Woman’s Weekly: Homely Tasks

By alison January 10, 2023 2 Min Read

My sister gave me a walnut box for Christmas, filled with tiny little somethings: fortunes cookies and teeny golden shoes, Lady Macbeth’s soap (out damned spot) and a literary tea-towel, a tiny tin of Alice In Wonderland mints, old (and silly!)postcards. a Sylvia Plath finger puppet, and a 1935 edition of The Woman’s Weekly Bedside Book.

While I was totally enchanted by it all, it was of course the book that thrilled me, filled as it is with the kind of domestic verse that truly gladdens the heart and helps us, even in these enlightened days of endless Tiktoc style encouragement, to home in on the tiniest of daily joys destined for our gratitude lists.

Today with a sore throat that seems to have knocked me for something of a six, I stole haldf an hour among all the other must-be-dones to sit on the sofa with a glass pot full of cinnamon tea and this darling little book and just allowed myself to stop.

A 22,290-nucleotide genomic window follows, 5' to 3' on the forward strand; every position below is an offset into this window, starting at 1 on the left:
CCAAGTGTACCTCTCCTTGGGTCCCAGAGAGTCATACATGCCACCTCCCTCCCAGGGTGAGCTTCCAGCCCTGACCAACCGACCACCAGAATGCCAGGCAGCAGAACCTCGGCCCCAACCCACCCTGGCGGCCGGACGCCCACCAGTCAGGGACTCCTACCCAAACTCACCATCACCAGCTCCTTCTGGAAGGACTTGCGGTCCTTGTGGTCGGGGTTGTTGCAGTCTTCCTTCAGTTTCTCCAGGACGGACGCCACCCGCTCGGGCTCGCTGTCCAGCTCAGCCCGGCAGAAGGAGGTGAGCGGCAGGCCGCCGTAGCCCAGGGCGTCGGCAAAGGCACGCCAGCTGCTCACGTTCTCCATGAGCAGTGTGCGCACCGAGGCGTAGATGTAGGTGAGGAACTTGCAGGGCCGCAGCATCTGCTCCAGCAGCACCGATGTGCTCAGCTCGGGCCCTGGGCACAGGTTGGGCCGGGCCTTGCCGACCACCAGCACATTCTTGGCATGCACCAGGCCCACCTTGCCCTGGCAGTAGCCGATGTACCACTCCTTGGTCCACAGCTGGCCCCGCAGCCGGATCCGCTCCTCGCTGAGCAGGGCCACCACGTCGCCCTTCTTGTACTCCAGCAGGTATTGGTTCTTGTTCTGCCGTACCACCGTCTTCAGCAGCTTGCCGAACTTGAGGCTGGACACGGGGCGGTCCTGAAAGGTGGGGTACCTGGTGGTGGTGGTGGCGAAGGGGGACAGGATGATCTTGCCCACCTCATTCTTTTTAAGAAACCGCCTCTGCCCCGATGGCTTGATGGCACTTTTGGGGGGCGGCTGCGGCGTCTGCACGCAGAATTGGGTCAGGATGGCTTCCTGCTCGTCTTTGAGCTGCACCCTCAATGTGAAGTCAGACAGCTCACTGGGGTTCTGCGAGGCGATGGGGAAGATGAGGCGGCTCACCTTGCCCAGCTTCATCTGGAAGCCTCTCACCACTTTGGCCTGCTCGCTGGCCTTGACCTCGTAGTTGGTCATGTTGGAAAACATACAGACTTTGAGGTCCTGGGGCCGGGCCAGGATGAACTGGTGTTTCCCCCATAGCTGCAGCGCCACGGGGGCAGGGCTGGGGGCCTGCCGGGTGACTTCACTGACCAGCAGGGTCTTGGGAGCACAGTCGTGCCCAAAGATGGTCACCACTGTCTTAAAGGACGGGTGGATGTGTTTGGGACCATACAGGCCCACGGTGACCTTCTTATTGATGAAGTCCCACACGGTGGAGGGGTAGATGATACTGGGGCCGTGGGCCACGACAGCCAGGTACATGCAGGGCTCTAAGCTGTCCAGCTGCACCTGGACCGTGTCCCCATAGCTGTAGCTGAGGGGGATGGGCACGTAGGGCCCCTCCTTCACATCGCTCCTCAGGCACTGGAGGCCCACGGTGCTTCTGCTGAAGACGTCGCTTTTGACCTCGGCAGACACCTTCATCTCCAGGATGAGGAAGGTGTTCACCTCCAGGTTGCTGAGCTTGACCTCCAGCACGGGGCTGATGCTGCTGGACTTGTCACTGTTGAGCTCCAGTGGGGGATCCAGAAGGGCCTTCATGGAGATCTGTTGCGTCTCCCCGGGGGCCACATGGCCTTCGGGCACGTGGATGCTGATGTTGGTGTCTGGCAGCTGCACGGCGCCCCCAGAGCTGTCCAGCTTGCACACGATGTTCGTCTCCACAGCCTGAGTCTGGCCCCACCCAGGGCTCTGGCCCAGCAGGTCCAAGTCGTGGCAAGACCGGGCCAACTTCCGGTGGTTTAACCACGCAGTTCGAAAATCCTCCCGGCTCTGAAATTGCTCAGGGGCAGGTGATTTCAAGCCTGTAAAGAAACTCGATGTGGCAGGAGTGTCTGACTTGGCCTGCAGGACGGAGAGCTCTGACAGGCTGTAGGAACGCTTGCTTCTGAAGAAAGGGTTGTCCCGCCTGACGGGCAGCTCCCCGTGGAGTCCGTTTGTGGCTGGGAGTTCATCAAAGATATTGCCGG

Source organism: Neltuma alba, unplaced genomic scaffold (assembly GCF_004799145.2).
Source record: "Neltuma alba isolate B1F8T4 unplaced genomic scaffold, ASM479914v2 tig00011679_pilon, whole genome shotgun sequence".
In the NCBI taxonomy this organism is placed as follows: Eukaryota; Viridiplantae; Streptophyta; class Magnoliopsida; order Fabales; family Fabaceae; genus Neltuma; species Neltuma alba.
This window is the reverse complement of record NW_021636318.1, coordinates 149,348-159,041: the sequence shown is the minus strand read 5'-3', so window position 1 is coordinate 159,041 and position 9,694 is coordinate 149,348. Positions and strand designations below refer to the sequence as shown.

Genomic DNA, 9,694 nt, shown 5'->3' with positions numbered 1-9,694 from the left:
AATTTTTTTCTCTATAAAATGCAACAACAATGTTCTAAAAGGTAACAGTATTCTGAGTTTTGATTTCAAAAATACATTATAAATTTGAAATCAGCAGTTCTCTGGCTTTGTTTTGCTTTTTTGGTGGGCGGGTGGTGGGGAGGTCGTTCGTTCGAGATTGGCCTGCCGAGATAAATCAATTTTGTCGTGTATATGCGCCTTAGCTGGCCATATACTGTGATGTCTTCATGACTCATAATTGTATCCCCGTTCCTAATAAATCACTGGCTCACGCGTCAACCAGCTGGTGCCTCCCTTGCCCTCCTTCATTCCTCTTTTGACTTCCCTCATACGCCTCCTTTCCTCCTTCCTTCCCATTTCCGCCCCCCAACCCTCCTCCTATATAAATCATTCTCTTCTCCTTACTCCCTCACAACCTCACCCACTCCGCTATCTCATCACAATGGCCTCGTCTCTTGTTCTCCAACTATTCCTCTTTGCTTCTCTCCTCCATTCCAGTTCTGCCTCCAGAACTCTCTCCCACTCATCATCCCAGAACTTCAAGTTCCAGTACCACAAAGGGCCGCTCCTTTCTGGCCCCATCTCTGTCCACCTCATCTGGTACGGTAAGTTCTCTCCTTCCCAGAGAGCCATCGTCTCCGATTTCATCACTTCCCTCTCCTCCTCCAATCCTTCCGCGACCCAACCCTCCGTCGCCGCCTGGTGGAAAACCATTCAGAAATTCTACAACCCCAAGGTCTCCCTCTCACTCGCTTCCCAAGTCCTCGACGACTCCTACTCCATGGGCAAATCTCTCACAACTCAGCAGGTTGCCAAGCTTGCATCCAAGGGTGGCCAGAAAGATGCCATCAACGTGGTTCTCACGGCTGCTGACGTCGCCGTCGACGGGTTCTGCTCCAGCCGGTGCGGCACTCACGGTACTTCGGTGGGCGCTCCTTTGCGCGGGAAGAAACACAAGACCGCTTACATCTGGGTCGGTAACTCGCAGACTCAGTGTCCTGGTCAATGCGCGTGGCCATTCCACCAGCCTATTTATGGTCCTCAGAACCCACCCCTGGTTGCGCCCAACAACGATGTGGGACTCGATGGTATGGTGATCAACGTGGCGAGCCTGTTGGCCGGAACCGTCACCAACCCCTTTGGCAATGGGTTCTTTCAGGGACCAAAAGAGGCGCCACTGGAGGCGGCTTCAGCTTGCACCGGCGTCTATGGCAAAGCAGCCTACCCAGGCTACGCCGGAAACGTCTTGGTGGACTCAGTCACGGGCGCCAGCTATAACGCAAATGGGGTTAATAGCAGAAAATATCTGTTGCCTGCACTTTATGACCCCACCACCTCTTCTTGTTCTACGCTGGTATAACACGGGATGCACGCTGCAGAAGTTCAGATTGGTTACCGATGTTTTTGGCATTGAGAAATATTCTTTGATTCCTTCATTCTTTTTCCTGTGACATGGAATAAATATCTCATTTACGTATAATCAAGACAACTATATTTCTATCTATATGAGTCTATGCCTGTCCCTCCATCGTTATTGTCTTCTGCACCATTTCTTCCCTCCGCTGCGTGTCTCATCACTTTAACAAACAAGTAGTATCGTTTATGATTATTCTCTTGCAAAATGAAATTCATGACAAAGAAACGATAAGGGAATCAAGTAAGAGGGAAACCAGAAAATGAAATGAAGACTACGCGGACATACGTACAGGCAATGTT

And now because I want to commit some of these verses to our collective Brocante psyche, here begins the sharing of a few of those that capture the spirit of our site and remind us all over again, how and why we came to be living as Brocanteers.


Homely Tasks

I think that homely tasks are very gracious; they leave a soft enchantment in their wake, such as the sweet, warm smell that fills the kitchen, when you’ve had cakes and little scones to bake.

The sight of linen, clean and neatly folded inside the airing cupboard piled in stacks with all the smaller pieces hung out singly and slipped between the slits across the racks.

The table spread for meals with flowers upon it, the china and the glass with care a-shine — I feel these tasks to be a benediction about this very home of mine.

I think that homely tasks are very gracious, I know that they smooth out many a pain and care. I know that they stand a bulwark against pain and sorrow, and gifts like these are very choice and rare.

Jean Morton: Woman’s Weekly Bedside Book, 1935.